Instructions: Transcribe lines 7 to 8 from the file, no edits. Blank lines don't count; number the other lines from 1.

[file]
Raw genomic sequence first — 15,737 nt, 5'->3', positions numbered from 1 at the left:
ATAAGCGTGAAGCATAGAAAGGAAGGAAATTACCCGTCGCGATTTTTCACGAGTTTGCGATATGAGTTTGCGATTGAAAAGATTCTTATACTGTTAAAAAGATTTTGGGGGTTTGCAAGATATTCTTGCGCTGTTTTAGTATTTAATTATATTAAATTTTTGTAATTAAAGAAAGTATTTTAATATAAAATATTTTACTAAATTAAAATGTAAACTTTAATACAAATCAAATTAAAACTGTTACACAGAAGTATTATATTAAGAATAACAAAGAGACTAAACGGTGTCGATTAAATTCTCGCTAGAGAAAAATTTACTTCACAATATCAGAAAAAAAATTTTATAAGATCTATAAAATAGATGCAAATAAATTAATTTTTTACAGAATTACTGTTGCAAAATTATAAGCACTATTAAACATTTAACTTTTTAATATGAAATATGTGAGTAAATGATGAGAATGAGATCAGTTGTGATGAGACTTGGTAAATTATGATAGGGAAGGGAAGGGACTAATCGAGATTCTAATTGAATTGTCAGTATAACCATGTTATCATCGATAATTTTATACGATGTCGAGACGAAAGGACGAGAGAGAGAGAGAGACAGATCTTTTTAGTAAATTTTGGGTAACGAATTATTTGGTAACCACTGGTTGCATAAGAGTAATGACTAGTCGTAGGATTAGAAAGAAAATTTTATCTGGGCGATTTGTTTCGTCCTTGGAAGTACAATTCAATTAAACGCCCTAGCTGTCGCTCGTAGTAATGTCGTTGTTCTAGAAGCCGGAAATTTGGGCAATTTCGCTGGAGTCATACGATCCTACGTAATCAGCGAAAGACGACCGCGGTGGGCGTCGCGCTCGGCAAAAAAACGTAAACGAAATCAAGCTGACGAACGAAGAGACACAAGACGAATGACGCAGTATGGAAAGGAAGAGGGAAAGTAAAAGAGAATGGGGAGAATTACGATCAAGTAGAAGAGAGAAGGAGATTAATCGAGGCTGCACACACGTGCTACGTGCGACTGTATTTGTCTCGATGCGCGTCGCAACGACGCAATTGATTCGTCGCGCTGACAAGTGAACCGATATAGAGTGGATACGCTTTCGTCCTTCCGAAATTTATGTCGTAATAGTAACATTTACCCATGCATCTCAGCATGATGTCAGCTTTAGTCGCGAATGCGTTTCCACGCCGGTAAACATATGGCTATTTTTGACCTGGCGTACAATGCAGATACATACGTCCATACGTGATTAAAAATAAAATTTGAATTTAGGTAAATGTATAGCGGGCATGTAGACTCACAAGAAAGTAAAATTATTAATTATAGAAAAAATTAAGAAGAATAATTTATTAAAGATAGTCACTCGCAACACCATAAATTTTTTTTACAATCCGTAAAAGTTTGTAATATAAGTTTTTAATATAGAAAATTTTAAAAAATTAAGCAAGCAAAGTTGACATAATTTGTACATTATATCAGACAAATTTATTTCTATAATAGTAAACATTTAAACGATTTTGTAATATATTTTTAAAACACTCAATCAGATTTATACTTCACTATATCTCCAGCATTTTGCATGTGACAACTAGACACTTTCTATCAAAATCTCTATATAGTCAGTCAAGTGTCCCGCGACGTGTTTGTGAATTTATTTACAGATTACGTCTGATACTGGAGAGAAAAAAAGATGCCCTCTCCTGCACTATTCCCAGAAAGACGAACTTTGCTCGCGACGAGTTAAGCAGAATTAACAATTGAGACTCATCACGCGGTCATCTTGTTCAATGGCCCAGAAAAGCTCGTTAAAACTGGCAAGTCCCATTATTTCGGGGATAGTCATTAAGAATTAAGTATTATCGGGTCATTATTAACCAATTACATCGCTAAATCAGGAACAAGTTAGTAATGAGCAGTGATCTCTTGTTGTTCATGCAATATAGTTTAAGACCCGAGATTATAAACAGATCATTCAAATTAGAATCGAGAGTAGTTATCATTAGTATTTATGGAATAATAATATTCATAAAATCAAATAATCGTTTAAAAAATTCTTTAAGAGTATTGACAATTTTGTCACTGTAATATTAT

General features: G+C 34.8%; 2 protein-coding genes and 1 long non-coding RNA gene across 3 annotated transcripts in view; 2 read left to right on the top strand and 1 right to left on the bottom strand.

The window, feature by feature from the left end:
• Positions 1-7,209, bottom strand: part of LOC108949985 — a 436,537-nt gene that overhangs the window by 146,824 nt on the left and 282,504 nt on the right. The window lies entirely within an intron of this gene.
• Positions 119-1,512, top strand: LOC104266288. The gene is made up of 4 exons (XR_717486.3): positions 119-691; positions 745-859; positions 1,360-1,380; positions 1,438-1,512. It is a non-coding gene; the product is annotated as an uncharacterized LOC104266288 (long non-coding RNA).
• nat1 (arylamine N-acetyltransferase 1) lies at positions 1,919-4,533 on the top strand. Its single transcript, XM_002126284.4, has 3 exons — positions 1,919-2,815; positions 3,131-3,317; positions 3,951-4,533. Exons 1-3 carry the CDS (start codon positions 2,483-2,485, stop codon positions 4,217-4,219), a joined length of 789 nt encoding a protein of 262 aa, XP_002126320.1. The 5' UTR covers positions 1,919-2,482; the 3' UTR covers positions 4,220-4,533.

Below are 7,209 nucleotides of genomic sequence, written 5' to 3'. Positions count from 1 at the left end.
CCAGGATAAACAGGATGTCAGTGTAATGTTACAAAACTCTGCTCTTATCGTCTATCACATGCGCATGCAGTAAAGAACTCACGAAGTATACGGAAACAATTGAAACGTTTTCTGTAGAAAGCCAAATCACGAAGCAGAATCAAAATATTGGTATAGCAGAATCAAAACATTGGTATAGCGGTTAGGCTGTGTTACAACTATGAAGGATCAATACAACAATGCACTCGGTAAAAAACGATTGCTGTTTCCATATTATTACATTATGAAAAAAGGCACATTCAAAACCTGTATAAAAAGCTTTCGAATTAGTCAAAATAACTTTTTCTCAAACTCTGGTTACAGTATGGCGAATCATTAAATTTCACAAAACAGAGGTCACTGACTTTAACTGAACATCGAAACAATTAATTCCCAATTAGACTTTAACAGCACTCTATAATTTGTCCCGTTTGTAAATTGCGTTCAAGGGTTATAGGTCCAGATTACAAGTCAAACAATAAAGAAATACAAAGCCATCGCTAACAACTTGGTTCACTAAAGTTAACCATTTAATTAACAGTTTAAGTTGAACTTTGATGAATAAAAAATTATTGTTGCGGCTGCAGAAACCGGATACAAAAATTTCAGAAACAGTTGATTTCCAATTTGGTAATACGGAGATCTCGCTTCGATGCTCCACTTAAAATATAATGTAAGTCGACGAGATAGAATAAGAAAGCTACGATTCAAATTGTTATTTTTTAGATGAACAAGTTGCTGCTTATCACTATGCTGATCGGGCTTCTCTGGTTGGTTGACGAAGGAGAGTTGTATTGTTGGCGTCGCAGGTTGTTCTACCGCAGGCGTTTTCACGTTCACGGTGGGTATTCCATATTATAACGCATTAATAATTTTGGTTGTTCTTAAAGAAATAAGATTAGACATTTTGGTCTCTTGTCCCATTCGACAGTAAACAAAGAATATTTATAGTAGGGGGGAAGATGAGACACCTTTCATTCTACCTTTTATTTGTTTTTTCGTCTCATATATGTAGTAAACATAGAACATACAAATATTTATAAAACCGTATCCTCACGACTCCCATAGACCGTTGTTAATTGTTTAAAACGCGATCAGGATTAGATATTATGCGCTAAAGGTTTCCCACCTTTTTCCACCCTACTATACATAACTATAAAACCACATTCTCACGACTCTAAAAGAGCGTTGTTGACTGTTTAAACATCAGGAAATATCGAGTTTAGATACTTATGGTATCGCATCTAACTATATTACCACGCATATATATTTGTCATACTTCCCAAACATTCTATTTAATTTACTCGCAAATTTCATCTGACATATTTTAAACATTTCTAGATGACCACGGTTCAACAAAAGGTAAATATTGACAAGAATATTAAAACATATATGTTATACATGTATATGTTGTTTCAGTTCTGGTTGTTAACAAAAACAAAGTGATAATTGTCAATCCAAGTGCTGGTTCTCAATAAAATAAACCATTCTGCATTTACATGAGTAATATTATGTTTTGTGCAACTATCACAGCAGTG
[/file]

• nat1 (arylamine N-acetyltransferase 1) lies at positions 1,919-4,533 on the top strand. Its single transcript, XM_002126284.4, has 3 exons — positions 1,919-2,815; positions 3,131-3,317; positions 3,951-4,533. Exons 1-3 carry the CDS (start codon positions 2,483-2,485, stop codon positions 4,217-4,219), a joined length of 789 nt encoding a protein of 262 aa, XP_002126320.1. The 5' UTR covers positions 1,919-2,482; the 3' UTR covers positions 4,220-4,533.

Below are 7,209 nucleotides of genomic sequence, written 5' to 3'. Positions count from 1 at the left end.